Absorbing the hassles Featured

8:00pm EDT September 25, 2008

How many corporate dollars have flown out the window during the past five or 10 years because of ill-advised real estate decisions? Don’t know? A trusted real estate adviser can correct mistakes and lock that window tight.

“Within an overall corporate budget, the real estate component is a very large cost factor,” says Mark Talley, vice president of Grubb & Ellis Company’s Office Group. “Corporate executives often don’t realize the impact that real estate decisions can make on the bottom line. A lot of the benefits come down to your adviser’s credibility, reliability, accuracy and dedication.”

Smart Business talked to Talley about how to find a trusted real estate adviser and what traits he or she should possess, ultimately saving you time and money.

How might a corporate executive approach finding the right trusted adviser?

The most common way is to ask your peers for referrals. You want to find someone who cares. Since we are talking about the advice business, you have to establish a relationship built on trust.

Why should companies have an ongoing relationship with a trusted real estate professional?

An executive may not be trained in real estate. If the adviser has the ability to pick up the nuances of your business, you’ve found someone who takes away the worries of dealing with real estate issues.

In-house corporate specialists can certainly be capable, and working hand-in-hand with an outside real estate adviser completes the package in terms of experience, specialty market knowledge and core competencies. Trusted real estate advisers may also have access to resources like research, benchmarking trends, specialized advice and national support.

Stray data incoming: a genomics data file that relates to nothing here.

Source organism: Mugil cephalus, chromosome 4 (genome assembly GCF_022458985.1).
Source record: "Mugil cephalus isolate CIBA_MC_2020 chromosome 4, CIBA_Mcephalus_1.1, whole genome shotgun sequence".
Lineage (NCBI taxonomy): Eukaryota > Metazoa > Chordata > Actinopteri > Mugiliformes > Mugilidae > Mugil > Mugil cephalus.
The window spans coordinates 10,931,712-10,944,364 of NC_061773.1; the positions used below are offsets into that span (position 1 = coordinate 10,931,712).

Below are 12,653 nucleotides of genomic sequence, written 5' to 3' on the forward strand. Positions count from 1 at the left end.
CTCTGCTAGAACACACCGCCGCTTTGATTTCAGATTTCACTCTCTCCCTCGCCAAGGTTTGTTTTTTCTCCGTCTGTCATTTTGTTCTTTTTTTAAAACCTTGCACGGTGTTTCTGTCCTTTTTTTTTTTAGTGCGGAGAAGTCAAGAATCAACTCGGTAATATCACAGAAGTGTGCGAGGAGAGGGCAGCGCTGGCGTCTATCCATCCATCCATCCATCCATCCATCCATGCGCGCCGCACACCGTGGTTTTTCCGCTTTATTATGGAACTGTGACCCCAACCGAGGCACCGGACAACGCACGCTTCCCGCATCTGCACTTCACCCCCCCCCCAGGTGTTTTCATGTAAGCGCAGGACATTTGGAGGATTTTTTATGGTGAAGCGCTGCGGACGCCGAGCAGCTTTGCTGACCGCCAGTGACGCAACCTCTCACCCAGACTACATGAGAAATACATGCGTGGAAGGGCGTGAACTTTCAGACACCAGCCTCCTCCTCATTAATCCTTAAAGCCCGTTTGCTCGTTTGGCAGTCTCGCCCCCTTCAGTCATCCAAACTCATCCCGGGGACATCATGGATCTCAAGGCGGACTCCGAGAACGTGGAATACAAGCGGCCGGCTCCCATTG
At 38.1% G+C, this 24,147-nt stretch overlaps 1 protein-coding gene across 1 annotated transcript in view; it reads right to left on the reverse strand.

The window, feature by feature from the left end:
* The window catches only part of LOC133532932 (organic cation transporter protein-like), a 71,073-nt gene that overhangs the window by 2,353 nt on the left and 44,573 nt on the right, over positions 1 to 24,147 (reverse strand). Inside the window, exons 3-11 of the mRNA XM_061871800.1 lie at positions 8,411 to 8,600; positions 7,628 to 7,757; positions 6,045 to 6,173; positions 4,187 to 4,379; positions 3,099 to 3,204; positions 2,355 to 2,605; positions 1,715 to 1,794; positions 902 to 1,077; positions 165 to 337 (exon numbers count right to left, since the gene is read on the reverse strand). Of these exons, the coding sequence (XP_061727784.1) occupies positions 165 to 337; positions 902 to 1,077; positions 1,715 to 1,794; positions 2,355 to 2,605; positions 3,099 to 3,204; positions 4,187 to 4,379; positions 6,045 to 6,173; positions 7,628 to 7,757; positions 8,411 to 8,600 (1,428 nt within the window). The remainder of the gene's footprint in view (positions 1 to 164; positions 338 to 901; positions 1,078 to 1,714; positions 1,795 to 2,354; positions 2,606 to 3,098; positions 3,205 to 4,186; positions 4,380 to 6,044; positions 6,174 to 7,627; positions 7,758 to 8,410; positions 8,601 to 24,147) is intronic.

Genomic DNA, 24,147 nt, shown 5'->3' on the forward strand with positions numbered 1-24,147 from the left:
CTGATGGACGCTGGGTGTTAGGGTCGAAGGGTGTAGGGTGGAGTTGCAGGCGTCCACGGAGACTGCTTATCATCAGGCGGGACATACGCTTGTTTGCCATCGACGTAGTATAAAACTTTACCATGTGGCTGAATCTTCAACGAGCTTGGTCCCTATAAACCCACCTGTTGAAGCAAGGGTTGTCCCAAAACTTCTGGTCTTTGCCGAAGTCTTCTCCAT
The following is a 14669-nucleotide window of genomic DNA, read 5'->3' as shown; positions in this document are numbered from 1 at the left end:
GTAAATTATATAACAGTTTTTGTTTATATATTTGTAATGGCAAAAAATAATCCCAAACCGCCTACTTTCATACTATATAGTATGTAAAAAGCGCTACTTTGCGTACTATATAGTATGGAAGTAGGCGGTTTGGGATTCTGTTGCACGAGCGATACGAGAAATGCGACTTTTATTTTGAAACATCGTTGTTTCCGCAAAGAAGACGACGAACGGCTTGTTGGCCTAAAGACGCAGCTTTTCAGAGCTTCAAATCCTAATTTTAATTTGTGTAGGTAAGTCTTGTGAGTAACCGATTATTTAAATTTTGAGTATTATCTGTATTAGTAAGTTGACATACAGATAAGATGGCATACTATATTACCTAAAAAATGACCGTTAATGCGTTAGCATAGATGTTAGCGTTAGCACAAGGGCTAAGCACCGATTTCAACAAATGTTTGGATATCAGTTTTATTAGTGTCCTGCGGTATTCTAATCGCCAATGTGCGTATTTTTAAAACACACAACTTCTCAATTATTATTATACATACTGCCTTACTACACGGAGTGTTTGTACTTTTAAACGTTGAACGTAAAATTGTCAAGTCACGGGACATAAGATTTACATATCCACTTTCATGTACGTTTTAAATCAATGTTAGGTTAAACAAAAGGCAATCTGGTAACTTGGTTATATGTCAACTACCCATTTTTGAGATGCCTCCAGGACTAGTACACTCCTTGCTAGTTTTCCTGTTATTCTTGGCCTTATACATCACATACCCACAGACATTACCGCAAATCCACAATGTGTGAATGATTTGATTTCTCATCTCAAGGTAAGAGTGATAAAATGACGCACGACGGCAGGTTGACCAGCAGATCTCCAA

What qualities should a trusted real estate adviser possess?

He or she must have the ability to engage. Professionals and business leaders have a finite amount of time, so a good adviser must demonstrate — through past performance and referrals — the right to even sit in the executive’s office. Moreover, the adviser has to possess some accountability and a level of trust with you. That includes:

  • the ability to listen and then frame the issue;

  • the ability to envision the goal; and

  • a level of commitment to really attack your problems.

The adviser also must treat the client’s information with the utmost confidentiality. For instance, if I’m doing a land search and the seller finds out the identity of the potential buyer, the price can go up. Maintaining that high level of trust allows you to rightfully assume that certain proprietary information won’t be used against you.

If real estate decisions and changes don’t come around very often, why establish an ongoing relationship?

No one can tell the future. Things change over time. A company that may have 20,000 employees today might shrink to 10,000 employees, or it could boom and outgrow its facilities before the end of the lease term. So real estate is really an ongoing consideration. The adviser is someone who can identify industry trends and project what your needs may be, so that when tomorrow rolls around, you’re not in a reactionary mode.

For example, early in my career, one client was seeking a $100,000 property. In the years since, that client has been able to realize more than $11 million in savings and eliminate a loss by repositioning some of its real estate and filling in a budget gap of more than $30 million. That wouldn’t have been possible without having someone who was easy to share ideas and information with, who can do it without wasting time or words.

What can you expect from a trusted adviser?

You can have the confidence that you will receive accurate, unfiltered and honest information. Many of your needs will be anticipated, and opportunities will be presented to you first. A trusted adviser takes the time to understand your business, knows your strategy moving forward and shares your goals. The trust obtained through a genuine relationship frees you to focus on your core business and be confident that your adviser is doing what is best for your organization.

The amount of contact between you and your adviser may vary. Generally, the adviser should be calling or visiting you at least bimonthly, if for no other reason than letting you know that he or she is dedicated to your success in the long term. You can also expect your adviser to provide status reports for projects at a frequency that is useful to you.

MARK TALLEY is vice president of the Office Group in Grubb Ellis & Company’s Detroit office. Reach him at (313) 350-5820 or mark.talley@grubb-ellis.com.